EQ trumps IQ for workplace success

home_carousel_img51In 1990, psychologists Peter Salovey and John Mayer brought the concept of Emotional Intelligence (EQ) to the forefront, defining it as ‘‘the ability to monitor one’s own and others’ feelings, to discriminate among them, and to use this information to guide one’s thinking and action.’’ This thought brought a whole new perspective to the area of intelligence, and challenged the then-common measuring tool, IQ (Intelligence Quotient). It opened the door to the fact that not only individuals with high IQs (or “book smarts”) were bound for success, but so, too, are those with high EQs (or “street smarts.”)

EQ in the workplace. When scouting for the best and brightest talent, recruiters still tend to favor college degrees and solid work history. But a diploma is not a guarantee of success. Increasingly, many recruiters consider EQ a more reliable indicator of success in the workplace than IQ. And there is research to back it up; another well-known psychologist in this field, Daniel Goleman, found that “when conducting validity and reliability studies, EQ proved to be twice as important as IQ and technical skills for jobs at all levels.”

Moreover, he says EQ can account for the entire advantage in positions of higher responsibility. “The best news about EQ is that it can be learned,” he says. “Unlike IQ, which stays constant after the late teens, EQ is a set of competencies one can develop, much like a technical skill.” In Goleman’s book Emotional Intelligence: Why It Can Matter More Than IQ, he identifies five major characteristics of EQ: self-awareness, self-regulation, motivation, empathy and social skill.

There are definite benefits to sharpening your EQ. Not only does it help to manage stress, but it’s vital for enhanced cooperation and teamwork, says Mark Craemer in Emotional Intelligence is Vital to Workplace Success. “Our ability to work together is profoundly impacted by our emotions, and this requires an ability to self-soothe, connect, and integrate in workplace relationships. While skills and experience may get you the job, your EQ will ultimately determine how well you succeed and how far you rise in an organization.”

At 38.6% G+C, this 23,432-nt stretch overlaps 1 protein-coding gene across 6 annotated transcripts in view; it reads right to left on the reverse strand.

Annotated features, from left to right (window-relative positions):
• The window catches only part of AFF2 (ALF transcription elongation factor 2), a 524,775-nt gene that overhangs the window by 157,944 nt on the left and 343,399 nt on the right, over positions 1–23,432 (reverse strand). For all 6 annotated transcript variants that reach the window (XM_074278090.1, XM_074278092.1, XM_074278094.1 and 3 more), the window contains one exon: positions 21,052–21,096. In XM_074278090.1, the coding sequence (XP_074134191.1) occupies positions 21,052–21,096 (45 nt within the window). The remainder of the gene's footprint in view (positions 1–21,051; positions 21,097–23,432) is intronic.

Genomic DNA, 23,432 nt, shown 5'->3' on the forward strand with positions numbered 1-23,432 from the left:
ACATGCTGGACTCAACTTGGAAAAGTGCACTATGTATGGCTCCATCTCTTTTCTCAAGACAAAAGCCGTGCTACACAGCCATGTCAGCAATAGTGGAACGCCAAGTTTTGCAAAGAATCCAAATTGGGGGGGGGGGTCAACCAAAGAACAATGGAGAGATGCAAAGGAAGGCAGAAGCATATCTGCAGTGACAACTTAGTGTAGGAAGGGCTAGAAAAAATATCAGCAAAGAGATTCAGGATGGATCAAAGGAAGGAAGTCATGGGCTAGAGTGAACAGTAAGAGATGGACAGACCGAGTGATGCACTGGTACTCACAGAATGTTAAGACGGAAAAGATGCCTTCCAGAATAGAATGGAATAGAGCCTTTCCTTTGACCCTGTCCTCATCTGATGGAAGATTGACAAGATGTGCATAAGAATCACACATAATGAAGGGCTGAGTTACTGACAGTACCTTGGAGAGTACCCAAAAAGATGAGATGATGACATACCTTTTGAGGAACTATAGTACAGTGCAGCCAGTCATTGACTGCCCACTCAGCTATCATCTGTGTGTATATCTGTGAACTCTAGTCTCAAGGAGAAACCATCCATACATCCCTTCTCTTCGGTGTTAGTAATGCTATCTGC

EQ’s negative side can also show up at work, Craemer says, with behavior that includes: blaming others; victim statements (e.g., “If only he/she would…” ); an inability to hear critical feedback; diverse opinions that aren’t welcomed or valued; passive, aggressive or passive-aggressive communication; and leaders who don’t listen.

Leading and managing with EQ. Today more than ever, employees are aware of who they are, what they want and need, and if they’re a good fit for a workplace. If they feel out of place, they will move on. Leaders can prevent turnover and improve employee satisfaction by doing simple things to prove to individuals they’re not just a number but a vital member of a team.

In 5 Ways to Lead With Emotional Intelligence – and Boost Productivity, Glenn Llopis lists some important ways to get started:

  • Care about people (say thank you and take the time to mentor)
  • Embrace differences to make a big difference (assign unique talents and abilities to certain situations)
  • Help employees experience significance (motivate them as to how the job can benefit their life, and make them feel as if they’re creating an impact)
  • Be accountable like everyone else (admit when you’re wrong and be transparent)
  • Be mindful of their needs (be equally sensitive of your employees reaching their full potential as you are about yourself)

There are many EQ tests, including the Mayer-Salovey-Caruso Emotional Intelligence Test (MSCEIT), commonly used by Yale, Notre Dame, and Dartmouth to test prospective students for EQ. But as with many tests of all kinds, there has been some debate about accuracy. Most will agree, however, that EQ can be used for the greater good, and “skills” such as empathy and caring will always win out.

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Nick Roylemsi